Magnetic Nanoparticles Fry Cancerous Cells

Chemotherapy could be up to 34 per cent more effective thanks to a new technique which combines the treatment with magnetic particles that fry cancerous cells. Researchers at University College London (UCL) found the combination of heat and chemo drugs makes the process more effective. Tiny magnetic nanoparticles attach themselves to the cancerous cells of a tumour and also carry the chemotherapy drug.

When doctors apply a harmless magnetic field to the area from outside the body it activates the nanoparticles’ magnetic properties and causes them to warm up, heating the trapped cancerous cells. Research reveals this damages the tumour and makes it more vulnerable to pre-existing drugs.

The research has so far only been tested in a lab, but researchers say the early findings are significant. Human breast cancer cells, glioblastoma (brain cancer) cells, and mouse prostate cancer cells were all treated, in a test tube, with this new technique. Doxorubicin — a commonly used chemo drug — was applied to the magnetic nanoparticlesHeat and doxorubicin together killed 98 per cent of brain cancer cells after 48 hours. The drug only killed 73 per cent of cells when applied without heat. For the breast cancer cells, 89 per cent of the cancer was eliminated by the combination, and this drops to just 77 per cent for the drug alone.

Our study shows the enormous potential of combining chemotherapy with heat treatment delivered via magnetic nanoparticles,” said Senior author Professor Nguyen T. K. Thanh. ‘While this combination of therapy is already approved for the treatment of fast-growing glioblastomas, our results suggest it has potential to be used more widely as a broad anti-cancer therapy. ‘This therapy also has potential to reduce the side effects of chemotherapy, by ensuring it is more highly targeted on cancer cells rather than healthy issue. This needs to be explored in further pre-clinical tests.’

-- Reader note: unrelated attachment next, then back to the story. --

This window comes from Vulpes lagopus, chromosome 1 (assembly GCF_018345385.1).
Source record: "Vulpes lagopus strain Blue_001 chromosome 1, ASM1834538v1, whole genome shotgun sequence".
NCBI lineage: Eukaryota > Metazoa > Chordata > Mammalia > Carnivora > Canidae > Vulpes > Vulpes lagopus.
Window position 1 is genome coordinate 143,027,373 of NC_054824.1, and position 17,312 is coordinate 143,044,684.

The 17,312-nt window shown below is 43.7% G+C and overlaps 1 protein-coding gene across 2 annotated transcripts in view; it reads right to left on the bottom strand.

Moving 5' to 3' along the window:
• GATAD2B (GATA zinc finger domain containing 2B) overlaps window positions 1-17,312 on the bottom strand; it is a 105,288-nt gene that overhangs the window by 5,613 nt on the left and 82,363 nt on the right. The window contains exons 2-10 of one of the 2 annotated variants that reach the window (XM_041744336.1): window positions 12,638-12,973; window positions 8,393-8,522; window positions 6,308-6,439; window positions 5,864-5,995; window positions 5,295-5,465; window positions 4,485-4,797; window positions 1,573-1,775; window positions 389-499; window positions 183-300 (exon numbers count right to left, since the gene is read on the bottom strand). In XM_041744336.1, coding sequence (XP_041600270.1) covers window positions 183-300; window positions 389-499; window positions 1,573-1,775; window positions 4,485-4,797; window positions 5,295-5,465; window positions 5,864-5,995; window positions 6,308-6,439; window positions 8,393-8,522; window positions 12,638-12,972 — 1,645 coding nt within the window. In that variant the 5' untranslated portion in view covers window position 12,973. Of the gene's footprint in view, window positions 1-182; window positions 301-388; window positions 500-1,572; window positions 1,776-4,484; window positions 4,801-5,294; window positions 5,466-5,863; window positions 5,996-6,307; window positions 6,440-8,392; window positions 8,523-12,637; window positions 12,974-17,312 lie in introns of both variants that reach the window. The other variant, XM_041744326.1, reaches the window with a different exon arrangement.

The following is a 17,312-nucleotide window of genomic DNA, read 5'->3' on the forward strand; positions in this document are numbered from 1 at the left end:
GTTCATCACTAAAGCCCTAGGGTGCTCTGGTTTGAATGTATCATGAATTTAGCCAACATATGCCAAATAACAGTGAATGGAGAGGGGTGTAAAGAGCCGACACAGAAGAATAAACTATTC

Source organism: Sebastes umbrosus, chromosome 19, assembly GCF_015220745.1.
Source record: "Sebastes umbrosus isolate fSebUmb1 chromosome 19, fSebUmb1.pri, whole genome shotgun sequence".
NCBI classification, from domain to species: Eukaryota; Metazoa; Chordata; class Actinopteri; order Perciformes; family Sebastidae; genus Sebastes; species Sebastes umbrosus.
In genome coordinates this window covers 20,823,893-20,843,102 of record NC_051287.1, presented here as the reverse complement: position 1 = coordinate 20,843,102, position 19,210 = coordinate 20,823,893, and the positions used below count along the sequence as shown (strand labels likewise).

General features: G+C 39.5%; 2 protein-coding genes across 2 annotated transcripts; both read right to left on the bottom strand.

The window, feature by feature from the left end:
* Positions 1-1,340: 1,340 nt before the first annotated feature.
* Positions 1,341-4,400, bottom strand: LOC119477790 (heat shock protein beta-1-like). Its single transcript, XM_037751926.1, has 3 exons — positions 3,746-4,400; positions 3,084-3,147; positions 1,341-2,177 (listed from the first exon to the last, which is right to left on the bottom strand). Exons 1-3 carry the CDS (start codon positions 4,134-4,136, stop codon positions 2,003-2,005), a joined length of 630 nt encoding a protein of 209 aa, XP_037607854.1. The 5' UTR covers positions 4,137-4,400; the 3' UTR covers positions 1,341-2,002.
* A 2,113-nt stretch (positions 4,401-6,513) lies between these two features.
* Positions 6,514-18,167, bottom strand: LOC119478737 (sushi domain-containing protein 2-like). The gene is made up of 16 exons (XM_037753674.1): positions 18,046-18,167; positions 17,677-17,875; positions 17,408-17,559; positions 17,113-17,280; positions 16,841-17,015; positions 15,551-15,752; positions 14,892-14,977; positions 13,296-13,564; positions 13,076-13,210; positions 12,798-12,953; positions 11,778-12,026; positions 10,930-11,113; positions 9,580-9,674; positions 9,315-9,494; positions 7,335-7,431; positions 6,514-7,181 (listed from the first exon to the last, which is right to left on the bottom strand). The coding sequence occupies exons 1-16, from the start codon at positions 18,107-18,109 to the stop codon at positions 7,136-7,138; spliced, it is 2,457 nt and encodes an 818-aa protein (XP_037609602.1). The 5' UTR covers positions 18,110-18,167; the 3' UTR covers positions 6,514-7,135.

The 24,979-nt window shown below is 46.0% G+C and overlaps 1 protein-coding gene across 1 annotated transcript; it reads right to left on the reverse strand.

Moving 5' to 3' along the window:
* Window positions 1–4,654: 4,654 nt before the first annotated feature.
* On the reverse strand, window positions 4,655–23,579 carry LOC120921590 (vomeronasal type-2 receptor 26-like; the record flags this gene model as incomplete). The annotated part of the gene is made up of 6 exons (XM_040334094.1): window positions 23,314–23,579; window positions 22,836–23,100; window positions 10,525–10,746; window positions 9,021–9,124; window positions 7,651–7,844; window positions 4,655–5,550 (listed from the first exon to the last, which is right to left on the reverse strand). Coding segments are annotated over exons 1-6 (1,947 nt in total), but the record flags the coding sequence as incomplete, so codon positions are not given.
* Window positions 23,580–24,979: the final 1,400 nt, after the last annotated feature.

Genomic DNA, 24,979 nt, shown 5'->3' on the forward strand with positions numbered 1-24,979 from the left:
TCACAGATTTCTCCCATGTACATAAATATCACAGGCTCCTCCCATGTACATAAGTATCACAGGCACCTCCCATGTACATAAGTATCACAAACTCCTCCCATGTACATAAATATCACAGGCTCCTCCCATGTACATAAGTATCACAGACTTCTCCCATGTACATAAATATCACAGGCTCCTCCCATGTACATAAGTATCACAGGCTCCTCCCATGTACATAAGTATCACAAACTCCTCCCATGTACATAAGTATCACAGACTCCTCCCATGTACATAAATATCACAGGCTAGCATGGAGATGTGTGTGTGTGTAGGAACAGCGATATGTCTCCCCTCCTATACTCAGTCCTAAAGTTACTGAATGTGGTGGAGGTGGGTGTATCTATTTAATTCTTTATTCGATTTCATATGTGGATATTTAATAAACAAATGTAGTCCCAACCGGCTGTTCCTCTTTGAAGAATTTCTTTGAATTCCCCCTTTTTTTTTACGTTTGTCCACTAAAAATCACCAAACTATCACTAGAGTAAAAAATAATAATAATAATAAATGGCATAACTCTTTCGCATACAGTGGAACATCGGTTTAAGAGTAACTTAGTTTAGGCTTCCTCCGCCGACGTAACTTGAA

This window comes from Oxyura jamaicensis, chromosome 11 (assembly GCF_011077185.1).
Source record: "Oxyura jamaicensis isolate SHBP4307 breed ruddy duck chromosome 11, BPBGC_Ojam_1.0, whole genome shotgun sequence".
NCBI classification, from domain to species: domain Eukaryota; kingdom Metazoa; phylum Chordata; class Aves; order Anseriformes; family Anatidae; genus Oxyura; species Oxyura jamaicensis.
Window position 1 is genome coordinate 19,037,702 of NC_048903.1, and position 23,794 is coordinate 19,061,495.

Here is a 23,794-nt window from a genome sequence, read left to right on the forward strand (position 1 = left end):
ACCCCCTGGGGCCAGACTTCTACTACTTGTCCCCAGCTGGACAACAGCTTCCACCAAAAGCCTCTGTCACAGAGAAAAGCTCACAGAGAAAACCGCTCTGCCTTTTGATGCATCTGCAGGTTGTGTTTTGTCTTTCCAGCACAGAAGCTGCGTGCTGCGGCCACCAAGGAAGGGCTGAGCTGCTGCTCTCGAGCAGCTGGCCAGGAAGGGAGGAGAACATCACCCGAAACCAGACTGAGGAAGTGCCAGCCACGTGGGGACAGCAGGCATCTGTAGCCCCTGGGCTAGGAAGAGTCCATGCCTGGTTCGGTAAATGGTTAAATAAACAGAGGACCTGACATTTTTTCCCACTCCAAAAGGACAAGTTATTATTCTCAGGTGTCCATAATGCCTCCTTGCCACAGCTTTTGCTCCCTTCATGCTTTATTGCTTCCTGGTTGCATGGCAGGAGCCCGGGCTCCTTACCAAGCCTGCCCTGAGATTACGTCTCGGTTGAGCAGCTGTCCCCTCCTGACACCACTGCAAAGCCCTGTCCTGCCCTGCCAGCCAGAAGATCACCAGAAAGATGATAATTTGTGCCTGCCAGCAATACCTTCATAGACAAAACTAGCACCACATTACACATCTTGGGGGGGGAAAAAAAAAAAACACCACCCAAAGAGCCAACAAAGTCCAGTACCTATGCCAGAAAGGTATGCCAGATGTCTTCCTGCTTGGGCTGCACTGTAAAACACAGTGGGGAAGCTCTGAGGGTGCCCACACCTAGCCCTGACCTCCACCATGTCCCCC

The results have been published in the Journal of Materials Chemistry B,

Source: https://www.dailymail.co.uk/

Nanoparticles Act As Immunotherapy Agents

University of Wisconsin–Madison researchers have developed nanoparticles that, in the lab, can activate immune responses to cancer cells. If they are shown to work as well in the body as they do in the lab, the nanoparticles might provide an effective and more affordable way to fight cancer.

They are cheaper to produce and easier to engineer than the antibodies that underlie current immunotherapies, which as drugs cost tens of thousands of dollars a month.

The nanoparticles were made of sections of the T cell protein PD-1 (in blue) attached to a branched core called a dendrimer (in gray). The branches in the core of the nanoparticle allowed many chunks of the PD-1 protein to bind to the nanoparticle, increasing its effectiveness.

Immunotherapy basically boosts the patient’s own immune system to fight against cancer cells better,” says Seungpyo Hong, a professor in the UW–Madison School of Pharmacy. “The antibodies that are used right now are large, they’re expensive, they’re hard to engineer, and they don’t always show the highest level of efficacy either. So we wanted to explore other ways to activate the immune system.

Hong and postdoctoral associate Woo-jin Jeong led the study, published online Jan. 2 in the Journal of the American Chemical Society, with collaborators at the University of Illinois at Chicago. It’s the first demonstration that nanoparticles can act as immunotherapy agents.

More research is needed to understand their effectiveness in the body, but Hong has applied for a patent on the new nanoparticles and is now testing them in animal models.

In tests against lab-grown strains of cancer, the nanoparticles boosted production of the immune stimulating protein interleukin-2 by T cells, one kind of immune cell in the body, by about 50 percent compared to no treatment. They were just as effective as antibodies. The nanoparticles were also able to improve the effectiveness of the chemotherapy drug doxorubicin in similar tests.

Normally, T cells produce a protein named PD-1 that acts like an off switch for immune responses. This “checkpoint” helps keep T cells from improperly attacking healthy cells.

Source: https://news.wisc.edu/